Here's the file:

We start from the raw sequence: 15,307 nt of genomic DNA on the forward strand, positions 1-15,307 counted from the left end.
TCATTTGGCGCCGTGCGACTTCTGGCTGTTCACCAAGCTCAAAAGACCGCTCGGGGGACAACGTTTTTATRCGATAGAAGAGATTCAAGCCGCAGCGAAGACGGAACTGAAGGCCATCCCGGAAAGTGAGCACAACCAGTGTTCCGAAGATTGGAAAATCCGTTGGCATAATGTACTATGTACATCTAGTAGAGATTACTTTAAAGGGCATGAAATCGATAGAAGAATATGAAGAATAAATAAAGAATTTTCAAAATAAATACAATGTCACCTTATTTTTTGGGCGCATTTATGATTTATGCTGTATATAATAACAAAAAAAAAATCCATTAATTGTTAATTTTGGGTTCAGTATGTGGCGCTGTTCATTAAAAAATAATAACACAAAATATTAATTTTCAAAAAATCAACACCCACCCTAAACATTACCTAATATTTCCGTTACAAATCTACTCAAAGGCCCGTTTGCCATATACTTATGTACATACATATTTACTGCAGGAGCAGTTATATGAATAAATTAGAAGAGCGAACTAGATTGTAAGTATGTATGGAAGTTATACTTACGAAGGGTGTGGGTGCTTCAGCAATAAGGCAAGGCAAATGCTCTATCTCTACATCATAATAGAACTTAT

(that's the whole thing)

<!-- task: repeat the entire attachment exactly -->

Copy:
We start from the raw sequence: 15,307 nt of genomic DNA on the forward strand, positions 1-15,307 counted from the left end.
TCATTTGGCGCCGTGCGACTTCTGGCTGTTCACCAAGCTCAAAAGACCGCTCGGGGGACAACGTTTTTATRCGATAGAAGAGATTCAAGCCGCAGCGAAGACGGAACTGAAGGCCATCCCGGAAAGTGAGCACAACCAGTGTTCCGAAGATTGGAAAATCCGTTGGCATAATGTACTATGTACATCTAGTAGAGATTACTTTAAAGGGCATGAAATCGATAGAAGAATATGAAGAATAAATAAAGAATTTTCAAAATAAATACAATGTCACCTTATTTTTTGGGCGCATTTATGATTTATGCTGTATATAATAACAAAAAAAAAATCCATTAATTGTTAATTTTGGGTTCAGTATGTGGCGCTGTTCATTAAAAAATAATAACACAAAATATTAATTTTCAAAAAATCAACACCCACCCTAAACATTACCTAATATTTCCGTTACAAATCTACTCAAAGGCCCGTTTGCCATATACTTATGTACATACATATTTACTGCAGGAGCAGTTATATGAATAAATTAGAAGAGCGAACTAGATTGTAAGTATGTATGGAAGTTATACTTACGAAGGGTGTGGGTGCTTCAGCAATAAGGCAAGGCAAATGCTCTATCTCTACATCATAATAGAACTTAT